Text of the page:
イギリスにおける英語史記述の伝統は，19世紀後半に始まったといってよい．対象が英語という言語であるとしても，歴史の記述である以上，その時代のイデオロギーを反映せずにはいられない．19世紀後半の言語観は，標準英語を理想的な変種として称揚し，地域方言を含めた非標準変種はあたかも存在しないかのように扱うというものだった．昨今の variationist な英語史観からみると「政治的に公正でない」偏った立場のように見えるが，名立たる先達の英語（史）学者が公然とそのような立場を取っていたのである．Knowles (142--43) が，この状況について述べている．
In the course of the second half of the nineteenth century, the story of English gradually emerged in its modern form . . . . The study of words was fitted into a familiar account of English history identifying the different events that had led to the enlargement of the vocabulary; the coming of the Saxons, and the Danish and Norman invasions. Caxton could be seen as the harbinger of the new age that dawned at the end of the Middle Ages. A particular interest was taken in the sixteenth century, the growth of the vocabulary at this time being interpreted as an expression of the Renaissance. From an Anglican point of view, the Reformation was a major advance which led to Elizabethan English.
The belief in progress can give the impression that the language has marched onward and upward, while suffering setbacks on the way. Thus West Germanic leads on to late West Saxon, which in turn leads to Elizabethan English, and eventually modern Standard English. The emphasis on literary texts led to an interpretation of major literary figures as creators of the language, with the result that the Beowulf poet, Chaucer, Shakespeare and Milton were taken to illustrate the rise of the language . . . .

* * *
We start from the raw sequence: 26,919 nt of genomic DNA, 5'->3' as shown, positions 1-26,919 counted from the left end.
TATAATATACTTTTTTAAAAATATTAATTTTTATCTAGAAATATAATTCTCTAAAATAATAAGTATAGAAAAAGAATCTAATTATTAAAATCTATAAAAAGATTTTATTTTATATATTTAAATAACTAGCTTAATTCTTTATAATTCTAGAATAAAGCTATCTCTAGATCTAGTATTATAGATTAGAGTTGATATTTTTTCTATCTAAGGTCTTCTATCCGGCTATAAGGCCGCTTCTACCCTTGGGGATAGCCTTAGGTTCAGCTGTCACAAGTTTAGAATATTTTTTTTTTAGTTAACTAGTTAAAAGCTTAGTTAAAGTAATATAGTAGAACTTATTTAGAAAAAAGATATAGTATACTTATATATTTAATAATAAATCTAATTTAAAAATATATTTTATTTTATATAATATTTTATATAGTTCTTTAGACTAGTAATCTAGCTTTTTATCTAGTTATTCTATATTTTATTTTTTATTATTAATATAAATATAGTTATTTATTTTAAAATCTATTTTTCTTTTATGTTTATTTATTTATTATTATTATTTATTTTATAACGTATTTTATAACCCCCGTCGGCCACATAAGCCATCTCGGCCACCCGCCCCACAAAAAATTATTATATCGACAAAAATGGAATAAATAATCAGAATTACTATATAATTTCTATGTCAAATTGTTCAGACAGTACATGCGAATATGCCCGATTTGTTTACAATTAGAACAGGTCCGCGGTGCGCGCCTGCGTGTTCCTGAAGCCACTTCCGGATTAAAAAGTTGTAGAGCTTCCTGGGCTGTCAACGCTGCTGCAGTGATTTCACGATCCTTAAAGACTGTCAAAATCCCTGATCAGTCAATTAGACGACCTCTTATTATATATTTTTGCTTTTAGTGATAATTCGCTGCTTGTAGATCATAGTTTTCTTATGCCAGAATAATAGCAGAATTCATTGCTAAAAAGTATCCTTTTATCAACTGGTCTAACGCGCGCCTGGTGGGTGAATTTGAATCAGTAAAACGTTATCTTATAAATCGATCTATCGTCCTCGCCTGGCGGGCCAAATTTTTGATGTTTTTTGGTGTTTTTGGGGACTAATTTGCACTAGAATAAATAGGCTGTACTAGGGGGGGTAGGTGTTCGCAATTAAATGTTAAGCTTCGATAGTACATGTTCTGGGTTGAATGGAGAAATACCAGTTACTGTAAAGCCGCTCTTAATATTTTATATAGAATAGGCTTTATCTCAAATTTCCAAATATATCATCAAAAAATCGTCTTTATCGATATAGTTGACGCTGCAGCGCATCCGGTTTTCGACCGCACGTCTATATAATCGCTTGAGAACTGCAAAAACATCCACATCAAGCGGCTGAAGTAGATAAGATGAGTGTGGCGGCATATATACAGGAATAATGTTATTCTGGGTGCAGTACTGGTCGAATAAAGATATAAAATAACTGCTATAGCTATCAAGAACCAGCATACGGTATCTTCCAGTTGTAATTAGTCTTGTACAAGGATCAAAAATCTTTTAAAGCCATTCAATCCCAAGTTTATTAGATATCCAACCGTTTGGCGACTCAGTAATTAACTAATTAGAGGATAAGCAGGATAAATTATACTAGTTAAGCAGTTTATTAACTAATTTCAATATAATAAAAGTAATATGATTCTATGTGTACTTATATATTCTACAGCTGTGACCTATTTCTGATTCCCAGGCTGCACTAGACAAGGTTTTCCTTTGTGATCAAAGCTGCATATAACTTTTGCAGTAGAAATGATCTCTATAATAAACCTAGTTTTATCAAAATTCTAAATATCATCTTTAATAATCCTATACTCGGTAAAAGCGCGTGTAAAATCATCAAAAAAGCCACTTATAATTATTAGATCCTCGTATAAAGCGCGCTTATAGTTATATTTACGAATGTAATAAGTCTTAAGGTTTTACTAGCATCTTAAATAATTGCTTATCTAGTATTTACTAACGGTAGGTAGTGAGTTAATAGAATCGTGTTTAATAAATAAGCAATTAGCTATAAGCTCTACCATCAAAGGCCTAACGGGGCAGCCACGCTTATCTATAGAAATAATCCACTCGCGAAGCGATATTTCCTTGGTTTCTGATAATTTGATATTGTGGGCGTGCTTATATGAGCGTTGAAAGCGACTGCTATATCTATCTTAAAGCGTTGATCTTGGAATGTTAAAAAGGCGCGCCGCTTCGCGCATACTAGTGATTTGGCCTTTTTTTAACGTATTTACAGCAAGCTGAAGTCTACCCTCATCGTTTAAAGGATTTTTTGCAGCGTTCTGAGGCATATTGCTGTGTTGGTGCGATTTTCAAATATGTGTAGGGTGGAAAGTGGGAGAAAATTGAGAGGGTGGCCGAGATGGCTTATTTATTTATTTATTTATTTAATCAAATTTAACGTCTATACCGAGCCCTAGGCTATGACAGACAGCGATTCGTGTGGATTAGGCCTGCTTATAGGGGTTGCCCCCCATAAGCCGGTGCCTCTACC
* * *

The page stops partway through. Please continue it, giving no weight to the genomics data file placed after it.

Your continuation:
As the understanding of language broadened at the end of the nineteenth century, the 'internal' history branched out to cover the attributes of words, including spelling and pronunciation, semantic change and (to a limited extent) their changing grammatical behaviour. This 'internal' history has preserved some older beliefs about language change, including the ambivalence towards dialects. Although the relationship between dialects and Standard English has long been perfectly well understood, and this is made clear in explicit descriptions, conventional accounts of change in English pronunciation, grammar and vocabulary have never quite fitted the known 'external' history. Changes are given precise dates, as though they took place everywhere at about the same time in a standard language. In fact, there are changes usually ascribed to the Anglo-Saxon period which have still not taken place in the rural dialects of Cumbria. This approach to change is consistent with an older story, according to which (standard) Saxon collapsed after the Norman conquest, not to be reestablished until the end of the Middle Ages. Some scholars . . . have even sought to establish a historical link between the old and new kinds of Standard English.
19世紀後半からなされた英語史記述は，標準英語の確立を輝かしいゴールとして掲げた一種のホイッグ史観の産物といってよいだろう．先に述べたように，昨今は variationist な英語史観が広がってきたとはいえ，古英語（以前）から現代英語までの（そして未来の英語を見据える）英語史を記述するあたっての大局的な視点として，標準英語を中心におく伝統的な史観がどれだけ本当に薄まってきているかは疑問である．21世紀の新鮮さを目指す英語史にも，それは死に絶えていないどころか，いまなお色濃く残っているのではないか．
・ Knowles, Gerry. A Cultural History of the English Language. London: Arnold, 1997.
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